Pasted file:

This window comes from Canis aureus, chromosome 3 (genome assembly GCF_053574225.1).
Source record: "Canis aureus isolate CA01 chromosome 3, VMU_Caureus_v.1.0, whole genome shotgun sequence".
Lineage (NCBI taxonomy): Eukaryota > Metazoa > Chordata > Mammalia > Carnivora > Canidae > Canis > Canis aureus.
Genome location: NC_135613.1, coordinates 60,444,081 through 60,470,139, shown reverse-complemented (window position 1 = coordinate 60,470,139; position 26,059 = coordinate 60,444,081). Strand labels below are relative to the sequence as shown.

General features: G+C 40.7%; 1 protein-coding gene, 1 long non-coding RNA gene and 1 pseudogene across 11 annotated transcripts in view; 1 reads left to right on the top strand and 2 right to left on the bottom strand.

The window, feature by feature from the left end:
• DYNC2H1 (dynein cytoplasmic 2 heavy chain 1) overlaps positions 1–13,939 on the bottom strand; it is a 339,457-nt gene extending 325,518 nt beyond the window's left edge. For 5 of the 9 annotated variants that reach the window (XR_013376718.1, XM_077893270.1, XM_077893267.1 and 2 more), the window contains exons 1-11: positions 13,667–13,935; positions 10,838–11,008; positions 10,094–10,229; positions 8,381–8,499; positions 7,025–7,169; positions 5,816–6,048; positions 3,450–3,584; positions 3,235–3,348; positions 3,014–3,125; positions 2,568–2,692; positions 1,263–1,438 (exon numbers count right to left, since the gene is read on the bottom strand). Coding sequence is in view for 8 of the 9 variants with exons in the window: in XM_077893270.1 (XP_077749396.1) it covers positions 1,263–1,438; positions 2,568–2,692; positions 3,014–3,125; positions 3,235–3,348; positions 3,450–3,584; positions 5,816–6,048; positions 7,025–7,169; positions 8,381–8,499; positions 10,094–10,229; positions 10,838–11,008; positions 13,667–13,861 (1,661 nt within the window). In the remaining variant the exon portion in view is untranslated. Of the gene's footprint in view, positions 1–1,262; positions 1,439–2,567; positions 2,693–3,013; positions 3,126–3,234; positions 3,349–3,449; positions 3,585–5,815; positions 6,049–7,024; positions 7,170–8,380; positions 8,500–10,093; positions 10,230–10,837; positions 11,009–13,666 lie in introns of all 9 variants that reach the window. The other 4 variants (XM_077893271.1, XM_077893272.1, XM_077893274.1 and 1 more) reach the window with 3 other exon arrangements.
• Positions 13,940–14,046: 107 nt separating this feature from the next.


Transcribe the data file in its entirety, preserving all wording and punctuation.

This window comes from Canis aureus, chromosome 3 (genome assembly GCF_053574225.1).
Source record: "Canis aureus isolate CA01 chromosome 3, VMU_Caureus_v.1.0, whole genome shotgun sequence".
Lineage (NCBI taxonomy): Eukaryota > Metazoa > Chordata > Mammalia > Carnivora > Canidae > Canis > Canis aureus.
Genome location: NC_135613.1, coordinates 60,444,081 through 60,470,139, shown reverse-complemented (window position 1 = coordinate 60,470,139; position 26,059 = coordinate 60,444,081). Strand labels below are relative to the sequence as shown.

General features: G+C 40.7%; 1 protein-coding gene, 1 long non-coding RNA gene and 1 pseudogene across 11 annotated transcripts in view; 1 reads left to right on the top strand and 2 right to left on the bottom strand.

The window, feature by feature from the left end:
• DYNC2H1 (dynein cytoplasmic 2 heavy chain 1) overlaps positions 1–13,939 on the bottom strand; it is a 339,457-nt gene extending 325,518 nt beyond the window's left edge. For 5 of the 9 annotated variants that reach the window (XR_013376718.1, XM_077893270.1, XM_077893267.1 and 2 more), the window contains exons 1-11: positions 13,667–13,935; positions 10,838–11,008; positions 10,094–10,229; positions 8,381–8,499; positions 7,025–7,169; positions 5,816–6,048; positions 3,450–3,584; positions 3,235–3,348; positions 3,014–3,125; positions 2,568–2,692; positions 1,263–1,438 (exon numbers count right to left, since the gene is read on the bottom strand). Coding sequence is in view for 8 of the 9 variants with exons in the window: in XM_077893270.1 (XP_077749396.1) it covers positions 1,263–1,438; positions 2,568–2,692; positions 3,014–3,125; positions 3,235–3,348; positions 3,450–3,584; positions 5,816–6,048; positions 7,025–7,169; positions 8,381–8,499; positions 10,094–10,229; positions 10,838–11,008; positions 13,667–13,861 (1,661 nt within the window). In the remaining variant the exon portion in view is untranslated. Of the gene's footprint in view, positions 1–1,262; positions 1,439–2,567; positions 2,693–3,013; positions 3,126–3,234; positions 3,349–3,449; positions 3,585–5,815; positions 6,049–7,024; positions 7,170–8,380; positions 8,500–10,093; positions 10,230–10,837; positions 11,009–13,666 lie in introns of all 9 variants that reach the window. The other 4 variants (XM_077893271.1, XM_077893272.1, XM_077893274.1 and 1 more) reach the window with 3 other exon arrangements.
• Positions 13,940–14,046: 107 nt separating this feature from the next.